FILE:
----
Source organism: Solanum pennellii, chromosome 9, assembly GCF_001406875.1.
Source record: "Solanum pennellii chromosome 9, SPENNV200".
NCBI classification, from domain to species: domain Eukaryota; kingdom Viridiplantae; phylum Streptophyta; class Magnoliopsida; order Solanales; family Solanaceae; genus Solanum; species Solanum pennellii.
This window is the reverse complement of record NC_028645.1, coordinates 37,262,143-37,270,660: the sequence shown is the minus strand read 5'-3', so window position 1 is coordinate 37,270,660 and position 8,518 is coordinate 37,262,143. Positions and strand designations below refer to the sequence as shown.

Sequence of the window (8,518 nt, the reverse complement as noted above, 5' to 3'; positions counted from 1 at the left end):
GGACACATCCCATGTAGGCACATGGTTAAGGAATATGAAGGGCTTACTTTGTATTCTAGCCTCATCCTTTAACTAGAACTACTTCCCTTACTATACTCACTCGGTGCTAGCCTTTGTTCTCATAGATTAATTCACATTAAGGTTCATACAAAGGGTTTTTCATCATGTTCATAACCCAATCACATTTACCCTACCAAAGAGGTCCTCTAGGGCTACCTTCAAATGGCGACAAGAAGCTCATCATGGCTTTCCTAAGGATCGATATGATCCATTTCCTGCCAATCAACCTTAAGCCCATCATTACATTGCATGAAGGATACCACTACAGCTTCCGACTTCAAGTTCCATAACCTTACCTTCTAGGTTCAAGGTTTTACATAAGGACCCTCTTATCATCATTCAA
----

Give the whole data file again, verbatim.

Source organism: Solanum pennellii, chromosome 9, assembly GCF_001406875.1.
Source record: "Solanum pennellii chromosome 9, SPENNV200".
NCBI classification, from domain to species: domain Eukaryota; kingdom Viridiplantae; phylum Streptophyta; class Magnoliopsida; order Solanales; family Solanaceae; genus Solanum; species Solanum pennellii.
This window is the reverse complement of record NC_028645.1, coordinates 37,262,143-37,270,660: the sequence shown is the minus strand read 5'-3', so window position 1 is coordinate 37,270,660 and position 8,518 is coordinate 37,262,143. Positions and strand designations below refer to the sequence as shown.

Sequence of the window (8,518 nt, the reverse complement as noted above, 5' to 3'; positions counted from 1 at the left end):
GGACACATCCCATGTAGGCACATGGTTAAGGAATATGAAGGGCTTACTTTGTATTCTAGCCTCATCCTTTAACTAGAACTACTTCCCTTACTATACTCACTCGGTGCTAGCCTTTGTTCTCATAGATTAATTCACATTAAGGTTCATACAAAGGGTTTTTCATCATGTTCATAACCCAATCACATTTACCCTACCAAAGAGGTCCTCTAGGGCTACCTTCAAATGGCGACAAGAAGCTCATCATGGCTTTCCTAAGGATCGATATGATCCATTTCCTGCCAATCAACCTTAAGCCCATCATTACATTGCATGAAGGATACCACTACAGCTTCCGACTTCAAGTTCCATAACCTTACCTTCTAGGTTCAAGGTTTTACATAAGGACCCTCTTATCATCATTCAA